Z-ro is probably the most underrated rapper to those outside of the dirty south. people can say what they want but Z-ro is the closes thing to Pac in the south. Mr. McVey dropped his 1st album, “Look What You Did to Me,” in 1998 and has dropped as many albums as some rappers careers. I can easily compare The Mo City Don to Pac. The only thing that I can say that is different about them both are that Pac was known nationwide and also found a “major” major record label. Z-ro, not so much. I will spare the similarities only because there are so many.
I have heard of Z-ro since early high school. (No, i will not give away my age) It was a time where screw music was at its peak. A time when you would not dare say Chamillionaire without Paul Wall and vise versa. A time where when you would memorize a screwed song, hear the regular version, memorize the chops and think the regular song was too fast. A time where “You ain’t sh*t if you ain’t screwed up” was nothing short of the truth. And it was a time that artists would really freestyle on album. When I first heard “ The Life of Joseph W. McVey" I knew we had a superstar, not in the making but in our hands. I continuously wonder why a major label would not pick up such a talent but upon further thinking I have decided that it is either because he is a liability (many run ins with the law) or he does not see the offered contracts suitable.
After talking to my brother from another, who currently resides in the H, we came to the conclusion that another Z-ro album was need. The big man up stairs heard our requests and promptly delivered 5200. That was all I needed. Southside Groovin brought back that feel good, southside southside, turn it up way too much type of feel. As i completed listening to the album, I could not shake the feeling of inconsistency. 5200 seemed full of fillers. Honestly what I need is some quality Ro. I need that emotional music that everyone can relate to regardless of your age and race. Yeah, I will be hard on him but only because he has set his own benchmark. For now, I will safely assume that 5200 is only a teaser to a more cohesive piece of work that we have heard from one of the most talented rappers to rep Screwston. -"screwedreamer”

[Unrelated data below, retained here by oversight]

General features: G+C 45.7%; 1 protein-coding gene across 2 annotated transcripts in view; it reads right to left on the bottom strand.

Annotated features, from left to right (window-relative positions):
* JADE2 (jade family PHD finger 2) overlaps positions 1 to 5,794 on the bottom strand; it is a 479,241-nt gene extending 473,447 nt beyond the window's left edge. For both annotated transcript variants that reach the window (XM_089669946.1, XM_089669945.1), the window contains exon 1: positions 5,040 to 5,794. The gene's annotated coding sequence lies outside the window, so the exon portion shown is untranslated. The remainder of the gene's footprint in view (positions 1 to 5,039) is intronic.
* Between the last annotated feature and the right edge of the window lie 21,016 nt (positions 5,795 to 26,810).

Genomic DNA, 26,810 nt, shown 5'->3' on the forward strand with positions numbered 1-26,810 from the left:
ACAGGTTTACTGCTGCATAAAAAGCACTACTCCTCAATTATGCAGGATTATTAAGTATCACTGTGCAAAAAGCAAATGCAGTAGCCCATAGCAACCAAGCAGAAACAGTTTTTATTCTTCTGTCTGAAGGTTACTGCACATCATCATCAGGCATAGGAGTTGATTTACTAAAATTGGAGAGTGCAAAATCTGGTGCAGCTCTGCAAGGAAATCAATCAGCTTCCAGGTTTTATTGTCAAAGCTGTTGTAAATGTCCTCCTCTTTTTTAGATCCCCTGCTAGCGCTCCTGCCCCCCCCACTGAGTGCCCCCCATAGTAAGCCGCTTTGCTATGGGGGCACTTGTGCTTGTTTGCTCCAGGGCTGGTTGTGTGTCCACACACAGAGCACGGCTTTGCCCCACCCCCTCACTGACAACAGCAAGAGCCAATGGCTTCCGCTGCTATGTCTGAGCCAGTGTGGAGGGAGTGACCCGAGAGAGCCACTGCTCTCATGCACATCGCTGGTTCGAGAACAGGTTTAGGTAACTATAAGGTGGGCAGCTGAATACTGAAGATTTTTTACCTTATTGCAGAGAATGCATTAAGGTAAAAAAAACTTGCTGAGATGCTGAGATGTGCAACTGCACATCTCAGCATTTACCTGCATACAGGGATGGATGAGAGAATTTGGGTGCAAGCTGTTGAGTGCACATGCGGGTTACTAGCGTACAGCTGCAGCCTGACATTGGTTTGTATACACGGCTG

At what point do we consider someones artistic expression a cry for help? Of course some of our most favorite songs are the ones that are most personal to us. I personally love songs that that put you in the place of what the artist is expressing. It is not difficult to look at our society and realize that something is not right. First hearing of the news of her passing, I was not shocked to read some of the things people have said or come up with. Is it fair to say that we knew she was troubled? Well, if we answer yes, is it fair to say that we have in some way “enabled” her lifestyle by not finding ways to actively help? (In no way am I putting the blame on anyone. I ask the question to encourage thought, not to point fingers.) We all value our right to Freedom of Speech but is there a point that we can consider some of that “speech” as an outreach for a helping hand? I don't think that we should be dissecting lyrics to the point where we come up with our on conclusion of what is safe and harmful but I do think that we must realize that there is an unmentioned problem of mental health that we choose not to address. Honestly, without looking up the definition, do you know what proper mental health is? I don't and I don’t think that I’m alone. I don’t have answers for all my questions but to have an answer, you must have a question. I will always be a Amy Winehouse fan, period. I only hope that her family, friends and fans can find acceptable peace. Let us not forget that she was a person first and foremost.